Jack’s Summer Intelligence Report, July 2017

TAG President Jack Devine provides his Summer Intelligence Report, including his take on Trump politics, relations with Russia, global dynamics, security, and North Korea.

Jack’s Summer Intelligence Report

Trump Politics
Trump has been President for over five months and will remain so for at least the next 43 months, failing impeachment, which is very unlikely. As a country, we are conspicuously more divided and politically agitated than at any time since the 1960s and the Vietnam War. It is hard to see what will alter this political environment for the foreseeable future, other than a unifying major economic or national security crisis.

That said, the Russian investigation as well as the possible criminal and “obstruction of justice” investigations by the Special Counsel Robert Muller will plod forward at the expense of the Trump Administration’s domestic and foreign policy ambitions. All of Trump’s major objectives are slow in coming, and will remain so, including tax, health care and immigration reform, as well as infrastructure spending and job creation. While the road map for how Trump will govern has started to take shape, it remains blurry on all fronts.

Relations with Russia
In the meantime, a reset with Russia will be much harder given the strong indications from the Intelligence Community that the Russians hacked the 2016 U.S. Presidential Election. Despite the media’s obsession with the Russia story, including the recent news of Trump Jr.’s meeting with Russians during the campaign, I am sticking with my earlier Forecast that evidence of collusion between the Trump campaign and the Russian government will remain elusive. That’s not to say that the Special Counsel won’t find indications of murky contacts and business dealings and won’t feel compelled, especially after such a major investigation and cost, to bring a few lesser charges such as falsifying official documents and making false statements to law enforcement officials. But, ultimately no one will go to jail. The Administration will see it as vindication, and the Democrats will see it as fodder for the 2018 mid-term elections, (if the investigation is completed by then!).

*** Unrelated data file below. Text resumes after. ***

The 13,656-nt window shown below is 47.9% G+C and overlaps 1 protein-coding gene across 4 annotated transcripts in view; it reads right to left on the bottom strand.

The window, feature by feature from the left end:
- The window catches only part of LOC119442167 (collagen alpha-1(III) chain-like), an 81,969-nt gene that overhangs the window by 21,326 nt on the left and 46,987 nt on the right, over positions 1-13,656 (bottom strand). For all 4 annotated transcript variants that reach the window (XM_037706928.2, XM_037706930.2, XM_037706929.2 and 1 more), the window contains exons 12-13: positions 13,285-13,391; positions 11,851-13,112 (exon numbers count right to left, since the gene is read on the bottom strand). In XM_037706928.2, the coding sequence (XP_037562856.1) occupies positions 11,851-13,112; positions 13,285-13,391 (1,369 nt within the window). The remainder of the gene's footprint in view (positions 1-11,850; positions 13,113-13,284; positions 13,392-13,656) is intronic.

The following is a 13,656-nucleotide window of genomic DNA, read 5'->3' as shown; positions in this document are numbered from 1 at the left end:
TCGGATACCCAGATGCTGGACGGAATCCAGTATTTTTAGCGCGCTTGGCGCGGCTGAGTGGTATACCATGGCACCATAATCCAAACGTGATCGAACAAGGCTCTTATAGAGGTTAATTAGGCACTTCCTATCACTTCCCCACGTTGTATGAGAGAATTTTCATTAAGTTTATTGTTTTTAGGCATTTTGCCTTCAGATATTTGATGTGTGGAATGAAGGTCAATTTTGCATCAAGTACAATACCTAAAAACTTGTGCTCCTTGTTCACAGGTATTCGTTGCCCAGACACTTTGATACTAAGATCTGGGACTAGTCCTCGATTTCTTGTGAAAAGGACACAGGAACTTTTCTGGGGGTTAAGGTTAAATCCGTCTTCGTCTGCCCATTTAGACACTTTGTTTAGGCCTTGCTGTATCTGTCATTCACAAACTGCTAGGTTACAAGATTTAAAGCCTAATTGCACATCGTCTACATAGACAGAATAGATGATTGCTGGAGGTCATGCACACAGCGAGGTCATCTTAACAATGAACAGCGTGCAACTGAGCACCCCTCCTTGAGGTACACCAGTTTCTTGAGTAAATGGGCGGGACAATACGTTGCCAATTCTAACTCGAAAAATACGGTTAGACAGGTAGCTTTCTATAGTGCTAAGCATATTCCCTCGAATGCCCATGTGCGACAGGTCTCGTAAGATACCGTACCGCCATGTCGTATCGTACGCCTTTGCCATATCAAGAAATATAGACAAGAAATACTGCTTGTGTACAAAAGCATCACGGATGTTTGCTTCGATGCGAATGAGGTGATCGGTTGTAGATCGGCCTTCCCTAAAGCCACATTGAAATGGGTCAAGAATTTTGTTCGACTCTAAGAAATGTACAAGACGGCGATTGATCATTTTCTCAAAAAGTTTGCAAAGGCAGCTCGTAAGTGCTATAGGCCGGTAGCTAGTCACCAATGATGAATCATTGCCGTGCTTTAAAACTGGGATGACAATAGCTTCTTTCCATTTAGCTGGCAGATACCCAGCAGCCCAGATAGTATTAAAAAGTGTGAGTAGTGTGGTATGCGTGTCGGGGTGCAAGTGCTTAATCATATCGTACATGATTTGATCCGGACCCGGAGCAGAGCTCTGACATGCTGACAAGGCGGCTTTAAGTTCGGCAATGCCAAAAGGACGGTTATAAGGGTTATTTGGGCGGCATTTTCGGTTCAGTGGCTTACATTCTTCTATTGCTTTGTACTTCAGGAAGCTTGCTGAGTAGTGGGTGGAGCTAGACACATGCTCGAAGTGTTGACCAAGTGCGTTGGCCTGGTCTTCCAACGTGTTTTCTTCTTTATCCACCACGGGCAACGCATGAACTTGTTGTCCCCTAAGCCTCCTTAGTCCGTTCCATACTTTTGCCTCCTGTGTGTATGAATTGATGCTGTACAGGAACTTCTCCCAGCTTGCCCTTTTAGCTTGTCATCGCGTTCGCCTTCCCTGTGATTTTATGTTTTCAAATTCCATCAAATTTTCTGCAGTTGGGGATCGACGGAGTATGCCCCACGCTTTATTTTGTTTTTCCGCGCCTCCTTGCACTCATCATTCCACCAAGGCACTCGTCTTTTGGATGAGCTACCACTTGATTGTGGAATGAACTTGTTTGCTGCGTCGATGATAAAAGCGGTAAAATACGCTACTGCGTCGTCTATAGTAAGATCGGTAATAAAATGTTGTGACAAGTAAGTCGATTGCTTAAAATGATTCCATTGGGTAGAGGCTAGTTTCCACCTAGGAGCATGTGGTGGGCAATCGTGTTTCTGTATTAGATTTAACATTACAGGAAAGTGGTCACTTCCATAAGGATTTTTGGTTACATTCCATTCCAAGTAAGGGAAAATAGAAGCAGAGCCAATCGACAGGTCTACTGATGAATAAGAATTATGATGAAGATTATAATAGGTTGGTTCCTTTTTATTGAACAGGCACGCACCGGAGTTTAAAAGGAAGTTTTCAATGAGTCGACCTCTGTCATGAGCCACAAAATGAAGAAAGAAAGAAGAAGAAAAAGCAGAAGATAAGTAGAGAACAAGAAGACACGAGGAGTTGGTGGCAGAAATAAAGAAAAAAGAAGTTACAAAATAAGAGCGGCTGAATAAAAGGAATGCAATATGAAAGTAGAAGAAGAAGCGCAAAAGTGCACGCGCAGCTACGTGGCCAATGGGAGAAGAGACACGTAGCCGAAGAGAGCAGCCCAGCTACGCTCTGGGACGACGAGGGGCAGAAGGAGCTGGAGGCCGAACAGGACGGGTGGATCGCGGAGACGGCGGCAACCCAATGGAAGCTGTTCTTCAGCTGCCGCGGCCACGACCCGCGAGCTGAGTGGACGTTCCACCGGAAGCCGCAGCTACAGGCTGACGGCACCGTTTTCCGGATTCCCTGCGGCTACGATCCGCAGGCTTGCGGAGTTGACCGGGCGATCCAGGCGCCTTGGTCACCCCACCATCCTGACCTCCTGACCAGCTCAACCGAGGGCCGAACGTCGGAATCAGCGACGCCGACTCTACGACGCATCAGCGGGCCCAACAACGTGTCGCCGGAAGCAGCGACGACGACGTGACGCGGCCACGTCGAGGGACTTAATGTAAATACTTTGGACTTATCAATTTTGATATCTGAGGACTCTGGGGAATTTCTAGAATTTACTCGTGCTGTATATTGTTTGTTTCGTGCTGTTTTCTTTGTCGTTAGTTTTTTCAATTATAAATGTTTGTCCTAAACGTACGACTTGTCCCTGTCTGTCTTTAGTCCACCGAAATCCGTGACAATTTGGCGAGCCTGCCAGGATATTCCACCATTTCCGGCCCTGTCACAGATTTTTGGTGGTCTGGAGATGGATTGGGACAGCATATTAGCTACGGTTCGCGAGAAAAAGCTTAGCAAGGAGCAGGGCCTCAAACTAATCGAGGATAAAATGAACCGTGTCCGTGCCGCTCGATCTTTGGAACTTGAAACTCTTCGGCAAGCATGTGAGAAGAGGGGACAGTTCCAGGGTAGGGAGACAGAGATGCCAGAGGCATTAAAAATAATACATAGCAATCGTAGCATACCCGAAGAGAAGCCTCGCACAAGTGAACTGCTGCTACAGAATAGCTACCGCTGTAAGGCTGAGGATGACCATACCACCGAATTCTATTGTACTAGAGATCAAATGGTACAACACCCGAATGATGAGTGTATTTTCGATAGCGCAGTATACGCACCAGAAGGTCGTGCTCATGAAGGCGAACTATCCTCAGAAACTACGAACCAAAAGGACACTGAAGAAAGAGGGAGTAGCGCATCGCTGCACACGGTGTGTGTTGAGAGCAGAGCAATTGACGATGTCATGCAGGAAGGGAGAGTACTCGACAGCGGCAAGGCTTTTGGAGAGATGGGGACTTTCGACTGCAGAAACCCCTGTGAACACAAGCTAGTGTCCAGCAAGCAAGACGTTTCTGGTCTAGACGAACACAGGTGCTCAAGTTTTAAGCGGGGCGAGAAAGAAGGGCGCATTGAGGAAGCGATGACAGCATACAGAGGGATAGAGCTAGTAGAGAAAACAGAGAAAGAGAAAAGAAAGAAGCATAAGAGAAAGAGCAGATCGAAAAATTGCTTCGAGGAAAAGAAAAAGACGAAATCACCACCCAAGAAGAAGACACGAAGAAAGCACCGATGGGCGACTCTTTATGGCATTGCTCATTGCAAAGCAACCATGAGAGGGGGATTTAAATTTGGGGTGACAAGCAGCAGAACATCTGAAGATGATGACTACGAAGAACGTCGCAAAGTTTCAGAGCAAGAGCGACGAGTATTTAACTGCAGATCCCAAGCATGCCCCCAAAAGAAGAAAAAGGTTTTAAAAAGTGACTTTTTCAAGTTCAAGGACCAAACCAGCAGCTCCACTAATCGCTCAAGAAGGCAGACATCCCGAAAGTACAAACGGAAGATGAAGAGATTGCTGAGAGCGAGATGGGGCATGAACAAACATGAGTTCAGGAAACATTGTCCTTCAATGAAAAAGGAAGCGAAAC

The most important result in the long run will be the conclusion that the Russian Government, at its most senior levels, authorized the interference in the 2016 Election. This is a sea change for how Russia and the US deal with each other. During the Cold War, “Moscow Rules” were at play in which there was an unwritten understanding that neither side would meddle in the internal politics of it adversary. Putin’s seeming willingness to deviate from this principle has exposed a higher appetite for risk and a greater lack of political sophistication than I originally believed. It also demonstrates that Russia is seeking to challenge many of the geopolitical gains after the end of the Cold War, most notably the expansion of NATO and the EU and how much Putin wishes to undermine the general standing of democracy in the global order.